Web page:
In short - no.
This is a discussion on Transport through Canada within the General Firearm Discussion forums, part of the Related Topics category; Hello all, I will be traveling from NY state to Michigan on a road trip this fall. My planned route will bring me through Canada. ...
I will be traveling from NY state to Michigan on a road trip this fall. My planned route will bring me through Canada. Does Canada have any provisions to transport a firearm (Pistol) while passing through?
I figure Somebody here will know the answer.
Battle Plan (n) - a list of things that aren't going to happen if you are attacked.
Blame it on Sixto - now that is a viable plan.
If you are attending a match, and and are willing to do the paperwork, yes.
Otherwise, nyet comrade!!
Visitors / Non-Residents
CCW permit holder for Idaho, Utah, Pennsylvania, Maine and New Hampshire. I can carry in your country but not my own.
Crossing into another country with a firearm???????
Don't believe what you hear and only half of what you see!
Well it was worth a shot...:) No pun intended..
Thankyou for your complete and quick response.
Went into Canada this year. At the border the guard will ask
if you have any type of weapon including firearms, knives,
and pepper spray. If you answer yes they will "hold" your items
for you. Think you have to fill out some paperwork and maybe even
pay for them to hold items for you. If you have a carry permit the guard
will ask you about that too as it shows up on the computer when your passport
is scanned. I told the border guard I didnt have any weapons and he said "well you do have a carry permit dont you"? Why didnt you bring your gun? I said well I am just on family vacation so didnt think I would need it. Lets just say I
am glad he didnt search the car. They will also ask you and everyone in the car
if you own firearms and for what purpose do you own them. I answered for hunting and collecting. I stayed calm while answering the questions calmly and
of course looking straight at him the whole time while answering the questions.
They were a lot faster and easier on the way back into U.S. just asked what we did while in Canada.
On a slightly related note... If I were to drive to Alaska for some hunting would I have to have my guns mailed to an adress up there so that I could use them during my trip?
Now, we must all fear evil men. But there is another kind of evil which we must fear most, and that is the indifference of good men.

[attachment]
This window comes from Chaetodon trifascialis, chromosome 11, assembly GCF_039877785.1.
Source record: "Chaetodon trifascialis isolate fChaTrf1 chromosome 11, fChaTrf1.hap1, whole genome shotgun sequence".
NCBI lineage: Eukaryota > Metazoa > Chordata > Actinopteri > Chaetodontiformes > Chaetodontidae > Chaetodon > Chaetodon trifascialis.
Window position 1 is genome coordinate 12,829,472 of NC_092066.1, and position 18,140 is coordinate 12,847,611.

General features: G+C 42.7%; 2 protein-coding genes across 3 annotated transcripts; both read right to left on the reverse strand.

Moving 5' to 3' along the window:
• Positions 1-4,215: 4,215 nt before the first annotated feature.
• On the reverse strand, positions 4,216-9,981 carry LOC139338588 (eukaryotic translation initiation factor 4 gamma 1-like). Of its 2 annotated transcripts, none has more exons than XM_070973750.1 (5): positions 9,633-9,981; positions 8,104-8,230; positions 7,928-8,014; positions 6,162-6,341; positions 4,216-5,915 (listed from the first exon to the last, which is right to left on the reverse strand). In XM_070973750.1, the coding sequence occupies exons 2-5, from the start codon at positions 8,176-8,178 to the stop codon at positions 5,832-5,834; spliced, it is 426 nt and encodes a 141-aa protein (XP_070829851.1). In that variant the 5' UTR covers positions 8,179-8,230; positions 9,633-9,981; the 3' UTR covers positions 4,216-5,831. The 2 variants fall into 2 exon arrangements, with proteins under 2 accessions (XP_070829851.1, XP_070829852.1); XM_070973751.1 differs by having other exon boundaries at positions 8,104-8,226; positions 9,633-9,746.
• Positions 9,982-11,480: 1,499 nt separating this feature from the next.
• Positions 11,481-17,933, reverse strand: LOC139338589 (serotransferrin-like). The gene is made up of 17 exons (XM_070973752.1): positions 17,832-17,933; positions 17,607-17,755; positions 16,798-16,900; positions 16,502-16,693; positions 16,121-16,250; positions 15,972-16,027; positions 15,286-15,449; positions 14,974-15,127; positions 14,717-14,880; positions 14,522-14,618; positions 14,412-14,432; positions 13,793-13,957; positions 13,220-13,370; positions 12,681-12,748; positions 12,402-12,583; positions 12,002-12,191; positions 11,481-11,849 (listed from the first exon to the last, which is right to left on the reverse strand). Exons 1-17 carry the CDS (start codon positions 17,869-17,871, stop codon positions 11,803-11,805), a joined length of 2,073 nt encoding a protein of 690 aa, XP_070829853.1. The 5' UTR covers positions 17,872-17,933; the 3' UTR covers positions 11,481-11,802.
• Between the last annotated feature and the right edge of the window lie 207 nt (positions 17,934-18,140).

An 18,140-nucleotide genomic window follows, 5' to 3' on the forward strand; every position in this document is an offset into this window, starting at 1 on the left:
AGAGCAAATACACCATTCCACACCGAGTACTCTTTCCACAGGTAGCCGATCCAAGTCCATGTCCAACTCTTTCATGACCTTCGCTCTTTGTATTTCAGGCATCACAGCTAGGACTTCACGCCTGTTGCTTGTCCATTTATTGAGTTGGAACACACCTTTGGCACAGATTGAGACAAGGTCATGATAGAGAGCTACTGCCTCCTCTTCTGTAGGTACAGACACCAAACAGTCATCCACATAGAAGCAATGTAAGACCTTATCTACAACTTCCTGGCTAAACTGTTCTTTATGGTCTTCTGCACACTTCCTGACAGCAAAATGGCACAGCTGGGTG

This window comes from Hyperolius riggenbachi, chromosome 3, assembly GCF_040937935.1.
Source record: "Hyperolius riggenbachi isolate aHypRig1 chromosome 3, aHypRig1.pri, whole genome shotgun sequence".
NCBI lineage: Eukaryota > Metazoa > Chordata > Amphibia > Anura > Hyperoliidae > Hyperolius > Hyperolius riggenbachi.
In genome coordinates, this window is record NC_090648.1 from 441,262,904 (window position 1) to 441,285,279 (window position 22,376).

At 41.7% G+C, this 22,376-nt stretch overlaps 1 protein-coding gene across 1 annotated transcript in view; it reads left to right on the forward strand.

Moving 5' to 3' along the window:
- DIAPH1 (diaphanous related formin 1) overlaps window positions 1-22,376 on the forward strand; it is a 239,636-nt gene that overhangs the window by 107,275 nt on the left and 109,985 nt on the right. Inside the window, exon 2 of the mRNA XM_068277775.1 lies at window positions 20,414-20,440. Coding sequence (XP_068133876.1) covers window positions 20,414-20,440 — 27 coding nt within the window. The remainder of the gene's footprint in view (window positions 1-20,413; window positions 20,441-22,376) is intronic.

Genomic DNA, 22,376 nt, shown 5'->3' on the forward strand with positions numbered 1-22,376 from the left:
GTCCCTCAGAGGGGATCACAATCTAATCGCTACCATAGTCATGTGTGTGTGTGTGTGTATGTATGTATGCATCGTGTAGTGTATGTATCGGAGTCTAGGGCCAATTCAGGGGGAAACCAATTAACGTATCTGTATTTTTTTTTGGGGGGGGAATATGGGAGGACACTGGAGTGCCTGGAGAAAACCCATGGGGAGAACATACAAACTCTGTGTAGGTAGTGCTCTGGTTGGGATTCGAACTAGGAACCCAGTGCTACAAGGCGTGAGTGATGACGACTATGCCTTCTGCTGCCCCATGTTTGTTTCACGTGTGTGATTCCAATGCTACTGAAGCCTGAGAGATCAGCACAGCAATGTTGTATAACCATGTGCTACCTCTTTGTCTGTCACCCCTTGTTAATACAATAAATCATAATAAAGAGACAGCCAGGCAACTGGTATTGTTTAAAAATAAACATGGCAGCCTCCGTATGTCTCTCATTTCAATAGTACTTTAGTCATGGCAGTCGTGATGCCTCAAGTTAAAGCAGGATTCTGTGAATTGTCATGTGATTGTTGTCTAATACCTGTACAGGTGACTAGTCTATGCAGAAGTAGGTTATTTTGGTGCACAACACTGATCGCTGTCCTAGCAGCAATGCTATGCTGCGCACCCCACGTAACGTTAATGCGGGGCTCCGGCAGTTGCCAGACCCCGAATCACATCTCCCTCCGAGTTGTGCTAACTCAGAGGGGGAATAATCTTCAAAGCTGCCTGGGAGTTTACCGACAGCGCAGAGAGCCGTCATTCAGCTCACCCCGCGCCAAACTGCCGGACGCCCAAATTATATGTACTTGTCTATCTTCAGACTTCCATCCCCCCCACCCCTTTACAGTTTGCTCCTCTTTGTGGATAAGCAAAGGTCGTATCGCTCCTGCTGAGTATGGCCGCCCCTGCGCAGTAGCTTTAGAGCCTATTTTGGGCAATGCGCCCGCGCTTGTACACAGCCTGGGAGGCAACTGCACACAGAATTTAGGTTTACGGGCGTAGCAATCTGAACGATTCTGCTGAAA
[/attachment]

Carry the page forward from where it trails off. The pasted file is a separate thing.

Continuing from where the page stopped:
You won't believe this, but if you plan on making this trip a regular occurrence, here's what you have to do.
1. Sign up for two courses given in Canada: the first one is for non-restricted long guns. The second is for restricted guns including handguns. Take a written and practical exam for each.
2. If you pass the tests, you wait for the government to figure out that you passed them. Then, fill out an application for your Possession and Acquisition Licence. Get references. Get your spouse or significant other to give you their permission in writing. The government will probably telephone them to be sure that they didn't sign under duress. The application asks you all sorts of personal info. Bankrupt recently? Depressed? Submit a photo.
3. If you pass that, you must wait a long time to get your licence. Now you can buy a gun, but you can't use it. And you have to get government authorization to transport it from the gun store to your residence--all locked up.
4. Join a gun range. Take another course. Do a series of probationary shoots. If you pass this, the range applies for your authorization to transport your handgun to the range. Unloaded. Locked and case locked.
5. Now, call the government and get another Authorization to transport, this time from border crossing to border crossing.
(In my case, it's residence to border crossing "ATT".)
Otherwise, forget about a handgun in Canada.
As an American residing in Canada, that's what I had to do.
I posted this only to remind us to fight any further government intrusion into our 2A rights. Canada is only slightly worse than NJ, MD, and a few other places.
And since Canadian guns (only of the law-abiding) are registered, confiscation will be easy.
NRA 2AF IDPA
Tactical Pistol Instructor
Yes, you may transit through Canada with a long gun or a 'restricted' handgun.
A restricted handgun has a barrel length greater than 105 mm / 4.1 inches and can not be a .25 or .32 caliber. Rifles and shotgun have to have a barrel length of 457 mm (about 18 inches) to less than 660 mm (about 26 inches). Restricted Firearms
You must store, display and transport your firearms according to the regulations applying to restricted firearms. Storing, Transporting and Displaying Firearms
'Prohibited' handguns are not allowed entry into Canada. Prohibited Firearms
Any undeclared weapons will be confiscated and the person(s) detained.
To transit through Canada, visitors must complete a Non-Resident Firearm Declaration AND pay a $25 CAD fee. Form CAFC 909
The Non-Resident Firearm Declaration form should be filled out prior to arrival at the point of entry, in order to save time. However, it should not be signed before arriving at the entry point, as a Canada Border Services Agency (CBSA) customs officer must witness the signature.
Once the declaration has been confirmed by the CBSA customs officer, it acts as a licence for the owner and as a temporary registration certificate for the firearms brought to Canada; and it is valid for 60 days. The declaration can be renewed for free, providing it is renewed before it expires, by contacting the Chief Firearms Officer (CFO) (call 1-800-731-4000) of the relevant province or territory.
A confirmed declaration costs a flat fee of $25, regardless of the number of firearms listed on it. It is valid only for the person who signs it and only for those firearms listed on the declaration.